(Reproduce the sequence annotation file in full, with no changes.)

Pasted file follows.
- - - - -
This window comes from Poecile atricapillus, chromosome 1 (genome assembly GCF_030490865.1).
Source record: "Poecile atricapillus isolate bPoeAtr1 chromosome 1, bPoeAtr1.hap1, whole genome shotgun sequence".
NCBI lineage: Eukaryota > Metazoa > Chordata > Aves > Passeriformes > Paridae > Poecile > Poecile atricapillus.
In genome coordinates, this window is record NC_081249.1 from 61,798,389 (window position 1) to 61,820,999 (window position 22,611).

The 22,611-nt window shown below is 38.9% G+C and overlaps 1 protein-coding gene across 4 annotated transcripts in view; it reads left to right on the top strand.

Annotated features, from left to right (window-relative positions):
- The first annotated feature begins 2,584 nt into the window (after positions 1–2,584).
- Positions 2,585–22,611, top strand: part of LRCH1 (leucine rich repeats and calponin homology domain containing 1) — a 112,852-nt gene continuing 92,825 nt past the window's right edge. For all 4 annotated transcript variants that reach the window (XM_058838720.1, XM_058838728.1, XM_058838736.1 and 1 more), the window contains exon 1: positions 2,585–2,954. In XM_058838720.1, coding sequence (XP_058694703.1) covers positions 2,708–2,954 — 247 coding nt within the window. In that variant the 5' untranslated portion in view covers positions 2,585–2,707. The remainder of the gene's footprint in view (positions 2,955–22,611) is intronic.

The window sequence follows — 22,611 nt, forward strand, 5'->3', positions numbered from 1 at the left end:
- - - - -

This window comes from Poecile atricapillus, chromosome 1 (genome assembly GCF_030490865.1).
Source record: "Poecile atricapillus isolate bPoeAtr1 chromosome 1, bPoeAtr1.hap1, whole genome shotgun sequence".
NCBI lineage: Eukaryota > Metazoa > Chordata > Aves > Passeriformes > Paridae > Poecile > Poecile atricapillus.
In genome coordinates, this window is record NC_081249.1 from 61,798,389 (window position 1) to 61,820,999 (window position 22,611).

The 22,611-nt window shown below is 38.9% G+C and overlaps 1 protein-coding gene across 4 annotated transcripts in view; it reads left to right on the top strand.

Annotated features, from left to right (window-relative positions):
- The first annotated feature begins 2,584 nt into the window (after positions 1–2,584).
- Positions 2,585–22,611, top strand: part of LRCH1 (leucine rich repeats and calponin homology domain containing 1) — a 112,852-nt gene continuing 92,825 nt past the window's right edge. For all 4 annotated transcript variants that reach the window (XM_058838720.1, XM_058838728.1, XM_058838736.1 and 1 more), the window contains exon 1: positions 2,585–2,954. In XM_058838720.1, coding sequence (XP_058694703.1) covers positions 2,708–2,954 — 247 coding nt within the window. In that variant the 5' untranslated portion in view covers positions 2,585–2,707. The remainder of the gene's footprint in view (positions 2,955–22,611) is intronic.

The window sequence follows — 22,611 nt, forward strand, 5'->3', positions numbered from 1 at the left end: